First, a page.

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Developing sunscreen to encourage protection of coral reefs Science

Developing sunscreen to encourage protection of coral reefs Science

Based on recent Stanford University research, it seems not impossible to develop sunscreens that don’t harm coral reefs — jeopardizing a healthy ecosystem of aquatic life.

According to the US National Park Service, about 6,000 tons of sunscreen are spent annually on coral reefs in the United States alone. It has long been clear that some ingredients are harmful to nature, such as oxybenzone, so these preparations are also banned in many places, such as Hawaii. modern science Report It looks like there may already be a long-term solution to this problem.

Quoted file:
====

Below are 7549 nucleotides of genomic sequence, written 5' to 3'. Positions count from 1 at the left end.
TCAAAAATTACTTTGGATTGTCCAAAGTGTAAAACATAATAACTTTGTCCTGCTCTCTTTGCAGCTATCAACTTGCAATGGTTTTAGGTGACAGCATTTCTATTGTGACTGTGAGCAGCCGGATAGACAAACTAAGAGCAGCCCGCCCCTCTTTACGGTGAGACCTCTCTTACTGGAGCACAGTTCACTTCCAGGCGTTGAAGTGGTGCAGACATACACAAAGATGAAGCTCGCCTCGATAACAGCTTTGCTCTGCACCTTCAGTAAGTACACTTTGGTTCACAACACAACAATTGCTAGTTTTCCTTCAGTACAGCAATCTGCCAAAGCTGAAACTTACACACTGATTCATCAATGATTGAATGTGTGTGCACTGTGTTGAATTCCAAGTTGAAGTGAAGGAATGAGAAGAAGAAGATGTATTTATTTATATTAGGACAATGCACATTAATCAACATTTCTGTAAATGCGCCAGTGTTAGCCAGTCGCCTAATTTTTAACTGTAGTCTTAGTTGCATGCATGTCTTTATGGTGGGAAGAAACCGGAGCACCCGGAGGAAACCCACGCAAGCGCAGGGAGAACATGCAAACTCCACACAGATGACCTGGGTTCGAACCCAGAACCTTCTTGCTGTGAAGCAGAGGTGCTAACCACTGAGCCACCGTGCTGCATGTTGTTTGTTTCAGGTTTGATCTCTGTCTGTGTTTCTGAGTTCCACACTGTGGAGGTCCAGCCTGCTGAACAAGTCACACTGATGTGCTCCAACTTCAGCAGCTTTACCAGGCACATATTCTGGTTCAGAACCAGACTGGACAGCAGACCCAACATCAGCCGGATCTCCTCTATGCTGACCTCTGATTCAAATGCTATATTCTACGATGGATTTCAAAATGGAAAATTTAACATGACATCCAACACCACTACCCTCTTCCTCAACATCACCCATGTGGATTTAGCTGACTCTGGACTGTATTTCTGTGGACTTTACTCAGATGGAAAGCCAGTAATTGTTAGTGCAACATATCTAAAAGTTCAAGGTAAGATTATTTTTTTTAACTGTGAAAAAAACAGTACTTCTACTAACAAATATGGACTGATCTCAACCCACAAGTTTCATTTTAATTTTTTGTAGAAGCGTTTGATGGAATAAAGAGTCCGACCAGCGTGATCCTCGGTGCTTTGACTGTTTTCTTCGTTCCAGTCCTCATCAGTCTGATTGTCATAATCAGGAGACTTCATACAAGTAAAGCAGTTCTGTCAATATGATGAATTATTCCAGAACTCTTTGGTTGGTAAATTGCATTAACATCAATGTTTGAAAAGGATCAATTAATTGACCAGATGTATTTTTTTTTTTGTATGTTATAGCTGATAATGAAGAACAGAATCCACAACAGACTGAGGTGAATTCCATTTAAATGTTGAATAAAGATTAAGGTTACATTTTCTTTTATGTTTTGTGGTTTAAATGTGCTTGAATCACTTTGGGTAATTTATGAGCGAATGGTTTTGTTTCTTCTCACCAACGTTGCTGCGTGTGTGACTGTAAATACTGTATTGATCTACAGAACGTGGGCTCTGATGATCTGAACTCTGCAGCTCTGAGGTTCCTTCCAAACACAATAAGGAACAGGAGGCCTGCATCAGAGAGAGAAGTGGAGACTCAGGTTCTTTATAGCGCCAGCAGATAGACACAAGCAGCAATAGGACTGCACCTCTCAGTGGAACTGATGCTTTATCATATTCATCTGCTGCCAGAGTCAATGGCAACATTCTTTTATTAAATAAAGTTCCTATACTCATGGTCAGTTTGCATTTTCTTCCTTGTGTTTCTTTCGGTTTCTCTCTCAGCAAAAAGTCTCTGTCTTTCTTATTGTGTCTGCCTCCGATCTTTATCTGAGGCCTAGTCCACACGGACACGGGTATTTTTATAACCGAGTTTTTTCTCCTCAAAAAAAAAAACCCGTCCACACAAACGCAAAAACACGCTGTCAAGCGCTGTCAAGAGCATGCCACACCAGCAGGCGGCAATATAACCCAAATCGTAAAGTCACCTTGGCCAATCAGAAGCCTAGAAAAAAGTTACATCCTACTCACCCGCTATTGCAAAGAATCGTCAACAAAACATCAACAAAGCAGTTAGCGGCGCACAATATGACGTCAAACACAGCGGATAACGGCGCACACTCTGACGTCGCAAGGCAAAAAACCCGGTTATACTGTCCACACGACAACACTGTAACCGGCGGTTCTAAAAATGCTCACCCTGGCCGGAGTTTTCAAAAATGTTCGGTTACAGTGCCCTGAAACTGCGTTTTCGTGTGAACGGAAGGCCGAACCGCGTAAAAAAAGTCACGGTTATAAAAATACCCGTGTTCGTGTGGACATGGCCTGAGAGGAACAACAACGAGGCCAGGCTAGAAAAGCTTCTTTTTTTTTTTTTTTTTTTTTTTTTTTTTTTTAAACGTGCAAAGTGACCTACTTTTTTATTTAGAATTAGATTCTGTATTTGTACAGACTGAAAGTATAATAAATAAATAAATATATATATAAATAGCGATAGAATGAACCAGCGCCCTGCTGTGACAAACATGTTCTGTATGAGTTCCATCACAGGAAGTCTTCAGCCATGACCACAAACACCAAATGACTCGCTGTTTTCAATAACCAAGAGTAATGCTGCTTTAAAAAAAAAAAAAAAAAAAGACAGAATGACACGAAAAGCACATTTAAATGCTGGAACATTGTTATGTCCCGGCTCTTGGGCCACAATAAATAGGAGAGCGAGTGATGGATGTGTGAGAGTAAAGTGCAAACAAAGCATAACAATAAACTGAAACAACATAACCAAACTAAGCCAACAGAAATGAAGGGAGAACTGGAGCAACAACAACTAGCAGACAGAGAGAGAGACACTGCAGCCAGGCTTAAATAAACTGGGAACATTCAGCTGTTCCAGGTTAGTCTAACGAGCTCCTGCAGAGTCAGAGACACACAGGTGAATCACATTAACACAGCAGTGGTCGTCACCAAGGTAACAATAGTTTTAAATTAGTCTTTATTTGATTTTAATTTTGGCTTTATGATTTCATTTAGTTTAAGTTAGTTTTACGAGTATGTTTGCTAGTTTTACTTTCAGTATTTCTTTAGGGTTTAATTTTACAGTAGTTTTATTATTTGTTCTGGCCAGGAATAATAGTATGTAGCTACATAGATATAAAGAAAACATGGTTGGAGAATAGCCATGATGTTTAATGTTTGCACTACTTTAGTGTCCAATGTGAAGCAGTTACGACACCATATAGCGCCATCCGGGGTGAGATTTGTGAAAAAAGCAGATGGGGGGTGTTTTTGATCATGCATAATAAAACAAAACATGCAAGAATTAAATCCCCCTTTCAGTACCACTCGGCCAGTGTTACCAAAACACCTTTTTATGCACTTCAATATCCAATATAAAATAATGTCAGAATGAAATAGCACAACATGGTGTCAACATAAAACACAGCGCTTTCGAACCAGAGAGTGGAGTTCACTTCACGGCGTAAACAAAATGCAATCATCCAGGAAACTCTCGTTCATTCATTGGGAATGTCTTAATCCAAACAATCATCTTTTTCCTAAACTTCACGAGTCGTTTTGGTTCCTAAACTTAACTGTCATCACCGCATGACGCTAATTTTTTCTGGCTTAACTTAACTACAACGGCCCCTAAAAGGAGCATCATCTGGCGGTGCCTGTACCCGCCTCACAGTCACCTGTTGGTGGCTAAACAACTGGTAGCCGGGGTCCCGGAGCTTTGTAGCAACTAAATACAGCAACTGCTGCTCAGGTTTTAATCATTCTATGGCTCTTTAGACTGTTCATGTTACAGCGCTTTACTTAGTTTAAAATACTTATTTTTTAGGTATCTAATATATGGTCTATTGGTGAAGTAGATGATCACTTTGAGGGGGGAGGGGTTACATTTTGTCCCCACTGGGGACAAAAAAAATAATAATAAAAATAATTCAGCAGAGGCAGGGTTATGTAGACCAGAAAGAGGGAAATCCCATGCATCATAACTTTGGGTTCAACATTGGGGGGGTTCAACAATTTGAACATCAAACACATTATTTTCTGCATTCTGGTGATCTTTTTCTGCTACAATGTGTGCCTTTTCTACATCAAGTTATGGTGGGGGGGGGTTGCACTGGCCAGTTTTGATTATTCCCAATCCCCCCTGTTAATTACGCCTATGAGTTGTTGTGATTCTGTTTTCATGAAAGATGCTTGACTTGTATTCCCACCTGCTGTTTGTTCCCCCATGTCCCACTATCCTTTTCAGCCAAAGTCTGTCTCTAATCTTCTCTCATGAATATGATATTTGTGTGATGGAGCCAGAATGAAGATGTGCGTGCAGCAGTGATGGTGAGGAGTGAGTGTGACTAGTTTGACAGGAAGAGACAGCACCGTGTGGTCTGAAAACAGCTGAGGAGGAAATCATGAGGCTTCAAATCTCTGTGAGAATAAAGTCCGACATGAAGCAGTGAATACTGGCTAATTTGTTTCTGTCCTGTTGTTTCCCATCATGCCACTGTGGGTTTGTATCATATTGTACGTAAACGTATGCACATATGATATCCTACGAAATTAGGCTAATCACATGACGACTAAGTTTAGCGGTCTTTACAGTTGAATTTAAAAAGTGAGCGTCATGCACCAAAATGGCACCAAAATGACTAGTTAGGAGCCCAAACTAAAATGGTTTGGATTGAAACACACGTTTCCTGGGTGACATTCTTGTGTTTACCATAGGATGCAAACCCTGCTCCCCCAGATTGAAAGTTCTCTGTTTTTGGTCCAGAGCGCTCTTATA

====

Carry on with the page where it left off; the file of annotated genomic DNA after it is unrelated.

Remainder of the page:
For some time, researchers have been studying coral fungi and sea roses, and they found that Animals exposed to water contaminated with oxybenzone died within two weeks – Those who did not survive. Interestingly, unlike human skin, fungal corals and sea roses do not convert sunlight into heat under the influence of oxybenzone, but release free radicals.

The goal will be to develop components with a molecular structure similar to oxybenzone that will then not interfere with the corals’ metabolism. But the story doesn’t stop there, as other ingredients may behave similarly to oxybenzone, so long-term research will still be needed to find a solution.

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